Have jellyfish cracked the code of immortality?

TechNews Writer
Mon Oct 18, 2021

Jellyfish are an absolute treat to one’s eyes which might soon turn into a nightmare, should you get stung by one. According to the National Science Foundation, the discovery of “fossil snapshots” found in the rocks indicate that jellyfish are more than 500 million years old. These organisms are 95 percentage water and lack a backbone, blood, and a brain. However, they do have an integrated nervous system adapted to their body plan which controls feeding, movement, and spasm response.

Turritopsis dohrnii, discovered in the 1880s in the Mediterranean Sea is a species of Jellyfish that has the ability to transform into its early stage of development called polyp. These transformed polyps bud out eventually and grows into mature jellyfish. This cycle continues to happen and it successfully bends the principle of mortality by escaping senescence. This is because of the overabundance of FoxO gene expression in Jellyfish. The duration of life of cells is dependent on the expression of this particular gene. Despite escaping cell deterioration that eventually leads to death, they can’t escape death itself in a sense that they could still get killed either by predators or human interference.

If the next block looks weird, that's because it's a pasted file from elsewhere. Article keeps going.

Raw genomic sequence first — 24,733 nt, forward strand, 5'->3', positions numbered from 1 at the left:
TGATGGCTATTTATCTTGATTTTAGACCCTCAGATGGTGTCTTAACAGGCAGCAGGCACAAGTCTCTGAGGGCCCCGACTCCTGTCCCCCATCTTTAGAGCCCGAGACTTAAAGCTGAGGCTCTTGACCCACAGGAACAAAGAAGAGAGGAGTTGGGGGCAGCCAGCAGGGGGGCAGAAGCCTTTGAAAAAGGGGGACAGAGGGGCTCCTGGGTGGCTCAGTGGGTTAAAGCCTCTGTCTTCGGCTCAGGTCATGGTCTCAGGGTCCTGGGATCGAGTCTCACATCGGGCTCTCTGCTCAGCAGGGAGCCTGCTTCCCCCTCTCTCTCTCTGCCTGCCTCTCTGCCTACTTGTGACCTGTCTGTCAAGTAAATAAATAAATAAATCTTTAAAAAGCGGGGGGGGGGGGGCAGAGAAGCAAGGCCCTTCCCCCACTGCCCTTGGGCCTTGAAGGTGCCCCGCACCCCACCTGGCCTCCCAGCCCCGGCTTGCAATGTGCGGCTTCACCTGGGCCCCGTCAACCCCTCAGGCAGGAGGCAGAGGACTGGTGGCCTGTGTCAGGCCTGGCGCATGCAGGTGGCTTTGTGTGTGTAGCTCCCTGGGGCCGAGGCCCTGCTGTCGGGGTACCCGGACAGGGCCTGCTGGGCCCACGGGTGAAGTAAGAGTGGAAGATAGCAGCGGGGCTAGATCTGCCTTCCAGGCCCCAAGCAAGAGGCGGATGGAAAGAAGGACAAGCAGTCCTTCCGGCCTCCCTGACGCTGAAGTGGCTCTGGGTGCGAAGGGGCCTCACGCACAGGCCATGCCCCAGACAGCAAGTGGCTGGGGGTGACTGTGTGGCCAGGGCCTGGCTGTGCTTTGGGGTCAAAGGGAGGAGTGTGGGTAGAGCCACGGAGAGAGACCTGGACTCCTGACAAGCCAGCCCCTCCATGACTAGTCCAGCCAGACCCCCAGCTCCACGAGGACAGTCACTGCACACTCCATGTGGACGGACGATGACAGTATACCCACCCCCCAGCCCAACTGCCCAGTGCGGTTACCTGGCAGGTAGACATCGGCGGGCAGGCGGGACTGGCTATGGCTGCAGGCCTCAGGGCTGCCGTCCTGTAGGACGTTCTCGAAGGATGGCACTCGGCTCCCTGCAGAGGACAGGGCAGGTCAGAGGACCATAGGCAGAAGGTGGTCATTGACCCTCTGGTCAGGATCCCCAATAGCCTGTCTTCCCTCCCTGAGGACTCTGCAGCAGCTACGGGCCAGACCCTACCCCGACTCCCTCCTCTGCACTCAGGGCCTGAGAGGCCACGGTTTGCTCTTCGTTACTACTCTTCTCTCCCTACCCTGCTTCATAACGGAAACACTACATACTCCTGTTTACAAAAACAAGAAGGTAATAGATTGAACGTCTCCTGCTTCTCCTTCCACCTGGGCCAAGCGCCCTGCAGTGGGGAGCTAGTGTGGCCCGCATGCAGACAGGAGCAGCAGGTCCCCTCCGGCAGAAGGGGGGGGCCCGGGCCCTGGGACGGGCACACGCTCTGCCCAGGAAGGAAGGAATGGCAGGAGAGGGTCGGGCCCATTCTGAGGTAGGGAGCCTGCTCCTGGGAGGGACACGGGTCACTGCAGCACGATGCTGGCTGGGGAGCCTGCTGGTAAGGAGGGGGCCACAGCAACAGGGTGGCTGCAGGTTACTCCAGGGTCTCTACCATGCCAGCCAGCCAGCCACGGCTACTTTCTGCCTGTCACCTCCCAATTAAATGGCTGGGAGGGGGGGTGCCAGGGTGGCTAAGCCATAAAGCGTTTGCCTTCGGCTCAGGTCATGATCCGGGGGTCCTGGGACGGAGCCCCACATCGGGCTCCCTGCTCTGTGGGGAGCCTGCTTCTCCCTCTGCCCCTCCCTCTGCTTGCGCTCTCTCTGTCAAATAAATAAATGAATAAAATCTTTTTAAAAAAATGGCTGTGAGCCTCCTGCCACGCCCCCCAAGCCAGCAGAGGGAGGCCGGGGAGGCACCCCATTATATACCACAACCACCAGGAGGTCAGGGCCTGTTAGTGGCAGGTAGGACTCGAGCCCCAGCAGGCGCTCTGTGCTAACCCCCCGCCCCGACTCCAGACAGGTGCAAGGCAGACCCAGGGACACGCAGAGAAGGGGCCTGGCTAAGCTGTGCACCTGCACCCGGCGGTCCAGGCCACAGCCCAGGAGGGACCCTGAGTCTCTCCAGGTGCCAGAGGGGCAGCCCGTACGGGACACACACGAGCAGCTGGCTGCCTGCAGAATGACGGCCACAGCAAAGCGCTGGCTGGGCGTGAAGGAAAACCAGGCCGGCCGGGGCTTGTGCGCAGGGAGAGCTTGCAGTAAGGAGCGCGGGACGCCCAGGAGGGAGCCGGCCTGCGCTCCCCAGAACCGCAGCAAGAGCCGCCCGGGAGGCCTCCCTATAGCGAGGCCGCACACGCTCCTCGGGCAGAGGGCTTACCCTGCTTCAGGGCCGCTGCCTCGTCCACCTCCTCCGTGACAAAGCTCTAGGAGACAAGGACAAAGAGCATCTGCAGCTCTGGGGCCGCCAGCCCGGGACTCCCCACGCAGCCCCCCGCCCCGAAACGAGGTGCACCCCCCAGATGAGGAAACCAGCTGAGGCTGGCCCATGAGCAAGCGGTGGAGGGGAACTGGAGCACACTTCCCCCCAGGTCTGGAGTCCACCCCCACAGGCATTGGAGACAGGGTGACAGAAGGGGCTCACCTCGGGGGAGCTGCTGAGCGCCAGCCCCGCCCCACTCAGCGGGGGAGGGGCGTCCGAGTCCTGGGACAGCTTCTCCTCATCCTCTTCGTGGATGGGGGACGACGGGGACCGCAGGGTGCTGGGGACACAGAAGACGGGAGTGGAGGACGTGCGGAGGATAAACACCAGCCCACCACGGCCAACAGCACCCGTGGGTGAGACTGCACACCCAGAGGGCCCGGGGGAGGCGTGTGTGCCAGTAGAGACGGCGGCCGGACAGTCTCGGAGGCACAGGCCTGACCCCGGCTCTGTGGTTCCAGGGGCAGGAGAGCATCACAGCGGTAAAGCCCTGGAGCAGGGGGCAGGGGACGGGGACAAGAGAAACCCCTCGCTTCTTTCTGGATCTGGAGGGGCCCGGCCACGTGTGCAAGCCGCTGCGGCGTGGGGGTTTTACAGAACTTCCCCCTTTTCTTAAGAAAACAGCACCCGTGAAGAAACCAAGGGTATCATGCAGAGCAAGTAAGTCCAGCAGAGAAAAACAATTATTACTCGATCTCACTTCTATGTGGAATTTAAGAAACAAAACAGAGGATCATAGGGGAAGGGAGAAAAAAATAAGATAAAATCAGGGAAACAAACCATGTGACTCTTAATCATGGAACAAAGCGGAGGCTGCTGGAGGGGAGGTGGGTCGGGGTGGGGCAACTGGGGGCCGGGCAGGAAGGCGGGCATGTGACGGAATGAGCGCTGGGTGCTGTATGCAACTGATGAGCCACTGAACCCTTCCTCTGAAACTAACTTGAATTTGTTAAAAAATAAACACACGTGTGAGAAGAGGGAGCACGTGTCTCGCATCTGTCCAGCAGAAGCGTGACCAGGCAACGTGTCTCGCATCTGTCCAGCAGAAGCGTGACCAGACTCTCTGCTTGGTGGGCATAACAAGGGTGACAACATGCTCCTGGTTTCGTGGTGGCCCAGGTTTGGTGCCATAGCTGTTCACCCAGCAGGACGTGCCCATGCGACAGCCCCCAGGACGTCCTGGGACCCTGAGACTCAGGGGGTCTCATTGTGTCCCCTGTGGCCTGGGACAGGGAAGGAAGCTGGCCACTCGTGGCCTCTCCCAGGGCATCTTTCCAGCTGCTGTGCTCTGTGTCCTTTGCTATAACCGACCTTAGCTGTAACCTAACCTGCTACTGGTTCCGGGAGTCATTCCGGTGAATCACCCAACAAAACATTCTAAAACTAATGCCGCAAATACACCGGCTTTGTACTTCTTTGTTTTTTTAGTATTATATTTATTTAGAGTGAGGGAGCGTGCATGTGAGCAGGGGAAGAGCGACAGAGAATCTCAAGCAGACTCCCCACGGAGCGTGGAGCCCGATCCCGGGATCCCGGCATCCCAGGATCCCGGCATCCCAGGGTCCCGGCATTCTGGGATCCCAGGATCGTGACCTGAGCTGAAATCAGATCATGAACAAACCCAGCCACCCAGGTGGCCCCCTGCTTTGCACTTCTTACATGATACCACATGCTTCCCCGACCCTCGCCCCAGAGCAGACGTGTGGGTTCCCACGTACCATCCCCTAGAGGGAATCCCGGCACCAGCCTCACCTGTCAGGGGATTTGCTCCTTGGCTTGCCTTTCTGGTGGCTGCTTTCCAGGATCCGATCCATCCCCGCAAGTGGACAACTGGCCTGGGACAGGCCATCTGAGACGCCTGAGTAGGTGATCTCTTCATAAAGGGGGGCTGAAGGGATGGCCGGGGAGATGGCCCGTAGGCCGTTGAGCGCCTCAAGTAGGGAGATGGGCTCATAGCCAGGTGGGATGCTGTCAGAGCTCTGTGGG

Although this species of Jellyfish was first discovered in the Mediterranean, they are now found in oceans around the globe which is believed to be due to movement of cargo and cruise ships. The theory suggests possible movement Jellyfish while ballast water is pumped in and out of these ships.

According to National History Museum, a Japanese scientist Shin Kubota has cultured the immortal jellyfish species that switch between their life cycle stages since the 1990s. This research also recorded observations that showed the rejuvenation of this species up to 10 times, some of which only took a month. This study is believed to be so intensive where the food used to feed the jellyfish is to be precision cut under a microscope so it is small enough. The unique characteristic of this species opens possibilities of extension of this eternal youth to humans. While that sounds extremely far-fetched, the research in this field still opens gates to new and evolved mechanisms of rejuvenation and dare I say, immortality?



Appears in
2021 - Fall - Issue 6